The Chamundi Hills (Kannada: ಚಾಮುಂಡಿ ಬೆಟ್ಟ) are located close to the prominent palace city of Mysore in Karnataka, India. The Chamundi Hills are among the eight most sacred hills of South India. The average elevation of these hills is 1,000 metres (3,300 ft).
Patronized for centuries by the rulers of Mysore, the Chamundeshwari Temple is located among the Chamundi hills, and was renovated during the time of Krishnaraja Wodeyar III (1827).
Named for the goddess (and deity of the Royal family),The Chamundeshwari Temple sits atop the main hill, which is approximately 3 km to the east of the city of Mysore, a 12 km ride to its peak at 1063m above sea level.The Temple has a fine quadrangular structure. A statue of Mahishasura with a sword in his right hand and a cobra in the left is a key feature of the temple. Within the temple's sanctum stands a sculpted depiction of the Goddess Chamundeshwari. Seated, her right heel is pressed against the lowest of the seven chakras. This cross-legged yogic posture echoes that of the Lord Shiva. It is believed that this powerful yogic posture, if mastered, enables one to have an added dimensional view of the universe. Since the early days of the Maharajas of Mysore, it has been customary that the idol of Goddess Chamundi is carried upon a ceremonially-decorated elephant as part of the celebrations in the annual Dusshera festival.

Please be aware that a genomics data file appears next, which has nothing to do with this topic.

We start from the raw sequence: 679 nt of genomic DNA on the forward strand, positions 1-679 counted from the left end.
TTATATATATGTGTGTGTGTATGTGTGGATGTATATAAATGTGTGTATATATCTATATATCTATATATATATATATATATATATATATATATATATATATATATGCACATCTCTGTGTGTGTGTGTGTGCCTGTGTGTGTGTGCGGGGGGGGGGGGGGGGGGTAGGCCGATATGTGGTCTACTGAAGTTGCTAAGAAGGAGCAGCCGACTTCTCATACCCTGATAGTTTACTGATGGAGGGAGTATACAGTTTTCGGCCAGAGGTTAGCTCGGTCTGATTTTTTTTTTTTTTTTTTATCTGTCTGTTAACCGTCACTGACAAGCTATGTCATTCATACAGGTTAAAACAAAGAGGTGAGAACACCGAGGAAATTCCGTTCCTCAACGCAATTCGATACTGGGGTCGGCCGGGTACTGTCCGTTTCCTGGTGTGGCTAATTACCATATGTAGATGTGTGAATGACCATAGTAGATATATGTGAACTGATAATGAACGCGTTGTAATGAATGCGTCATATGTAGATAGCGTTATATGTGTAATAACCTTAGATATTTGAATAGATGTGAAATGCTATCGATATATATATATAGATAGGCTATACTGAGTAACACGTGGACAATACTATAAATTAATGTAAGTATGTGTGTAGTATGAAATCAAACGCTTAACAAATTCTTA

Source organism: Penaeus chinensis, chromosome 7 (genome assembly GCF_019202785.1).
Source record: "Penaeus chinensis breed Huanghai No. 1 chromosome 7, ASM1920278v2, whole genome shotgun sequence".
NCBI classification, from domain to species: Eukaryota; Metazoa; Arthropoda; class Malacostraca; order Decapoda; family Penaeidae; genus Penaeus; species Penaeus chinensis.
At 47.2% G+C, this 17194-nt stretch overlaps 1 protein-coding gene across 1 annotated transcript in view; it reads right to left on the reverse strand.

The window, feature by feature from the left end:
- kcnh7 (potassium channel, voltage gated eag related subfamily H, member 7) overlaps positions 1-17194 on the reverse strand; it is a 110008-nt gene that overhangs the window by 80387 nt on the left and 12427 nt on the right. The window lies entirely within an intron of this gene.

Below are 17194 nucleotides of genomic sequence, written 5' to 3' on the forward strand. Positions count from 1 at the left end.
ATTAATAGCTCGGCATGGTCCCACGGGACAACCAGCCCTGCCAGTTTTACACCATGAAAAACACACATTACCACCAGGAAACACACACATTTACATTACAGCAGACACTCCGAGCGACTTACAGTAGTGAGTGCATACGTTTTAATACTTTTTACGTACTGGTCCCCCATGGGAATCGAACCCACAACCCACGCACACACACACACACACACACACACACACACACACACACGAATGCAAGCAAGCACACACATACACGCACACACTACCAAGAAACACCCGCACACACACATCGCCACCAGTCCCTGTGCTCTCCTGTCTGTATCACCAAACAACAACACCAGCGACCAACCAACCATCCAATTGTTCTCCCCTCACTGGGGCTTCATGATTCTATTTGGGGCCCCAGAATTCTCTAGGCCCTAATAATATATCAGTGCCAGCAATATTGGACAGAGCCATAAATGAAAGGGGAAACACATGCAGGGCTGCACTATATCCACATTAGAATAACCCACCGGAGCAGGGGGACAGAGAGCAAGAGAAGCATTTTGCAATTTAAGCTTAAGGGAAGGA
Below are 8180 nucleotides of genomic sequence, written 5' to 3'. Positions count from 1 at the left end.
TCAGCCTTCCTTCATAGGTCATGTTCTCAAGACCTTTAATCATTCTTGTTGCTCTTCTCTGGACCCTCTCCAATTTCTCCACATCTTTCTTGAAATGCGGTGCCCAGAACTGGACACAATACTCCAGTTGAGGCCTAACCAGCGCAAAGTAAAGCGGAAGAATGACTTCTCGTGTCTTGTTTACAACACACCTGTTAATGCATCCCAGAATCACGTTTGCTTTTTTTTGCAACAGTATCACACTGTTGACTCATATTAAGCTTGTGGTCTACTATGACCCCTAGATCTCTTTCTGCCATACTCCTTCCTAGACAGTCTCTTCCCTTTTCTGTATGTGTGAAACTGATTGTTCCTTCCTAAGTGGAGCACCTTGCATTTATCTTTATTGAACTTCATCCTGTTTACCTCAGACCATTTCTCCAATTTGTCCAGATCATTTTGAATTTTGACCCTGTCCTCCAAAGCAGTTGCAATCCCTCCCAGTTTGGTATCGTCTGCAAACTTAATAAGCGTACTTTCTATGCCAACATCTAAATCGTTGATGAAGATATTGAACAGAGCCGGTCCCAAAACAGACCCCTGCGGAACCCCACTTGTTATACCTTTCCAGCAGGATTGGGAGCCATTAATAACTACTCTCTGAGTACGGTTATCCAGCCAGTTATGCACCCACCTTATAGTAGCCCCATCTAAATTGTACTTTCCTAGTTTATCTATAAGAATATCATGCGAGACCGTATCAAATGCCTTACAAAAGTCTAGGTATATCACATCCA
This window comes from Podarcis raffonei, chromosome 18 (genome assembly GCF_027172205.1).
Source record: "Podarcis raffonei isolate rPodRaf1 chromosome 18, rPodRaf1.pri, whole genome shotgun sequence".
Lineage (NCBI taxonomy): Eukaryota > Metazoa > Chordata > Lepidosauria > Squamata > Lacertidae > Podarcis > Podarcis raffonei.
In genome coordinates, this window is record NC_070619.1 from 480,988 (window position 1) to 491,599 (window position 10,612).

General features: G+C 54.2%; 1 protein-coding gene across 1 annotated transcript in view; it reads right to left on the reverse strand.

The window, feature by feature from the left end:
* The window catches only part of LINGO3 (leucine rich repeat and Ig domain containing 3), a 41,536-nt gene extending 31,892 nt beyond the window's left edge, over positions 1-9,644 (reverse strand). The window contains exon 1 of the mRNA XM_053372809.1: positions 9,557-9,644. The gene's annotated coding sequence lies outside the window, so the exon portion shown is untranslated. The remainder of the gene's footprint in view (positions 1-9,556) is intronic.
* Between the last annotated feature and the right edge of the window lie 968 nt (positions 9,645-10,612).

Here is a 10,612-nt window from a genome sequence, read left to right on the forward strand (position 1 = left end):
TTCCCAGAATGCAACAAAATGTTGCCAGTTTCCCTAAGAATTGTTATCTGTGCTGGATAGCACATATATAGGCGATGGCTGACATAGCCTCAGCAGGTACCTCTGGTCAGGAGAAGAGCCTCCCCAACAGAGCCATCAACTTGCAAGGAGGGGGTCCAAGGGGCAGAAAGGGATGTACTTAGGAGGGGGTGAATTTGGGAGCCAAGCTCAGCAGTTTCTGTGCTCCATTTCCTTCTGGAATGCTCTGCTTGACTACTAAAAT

The mail hill itself features an ancient stone stairway of approximately 1,008 steps leading lead to its summit. Approximately halfway through the climb, one comes across a statue of the bull Nandi, the vahana, or "vehicle" of Lord Shiva, which is 4.9m tall and 7.6m long. It is about this point in the ascent that the steps become significantly less steep, and, eventually the climb is rewarded with a panoramic view of the city from the Hill's peak. Visible are key attractions including the Mysore Palace, the [Karanji Lake] and several smaller temples.
According to legend, the demon Mahishasura (king of the city that is currently known as Mysore) was killed by the Goddess Chamundeswari (also Chamundi) after a fierce battle. The Goddess is also called Mahishasura Mardini. The Chamundi Hills are named after the Goddess Chamundeshwari and a temple honoring her is located on the hills. The temple has an idol of the Goddess Chamundeswari.
According to mythology, this rocky hill was known as Mahabalachala. There are two ancient temples on the hill, the Mahabaleshvara and the Chamundeshvari; the Mahabaleshvara temple in the hill is an older one and is a place of pilgrimage. The car festival and 'Teppotsava' held on the hill attracts a number of devotees.
Transportation is provided. The bus travels from Mysore's central bus station to Chamundi Hills. The buses are administered on a regular basis. The Chamundi Hills can also be reached by a taxi or other vehicle, and it is possible to drive right up to the main temple where free parking is provided. The Nandi and Bull Temple are both located on different roads from the main hill road. KSRTC Volvo buses run frequently between Mysore and Chamundi Hills.
- City Bus Stand
- Hardinge Circle
- Gandhi Vana. Police Parade Ground
- Race Course. Mall of Mysore
- Administrative Training Instt
- SDM IMD
- Chamundi Hill
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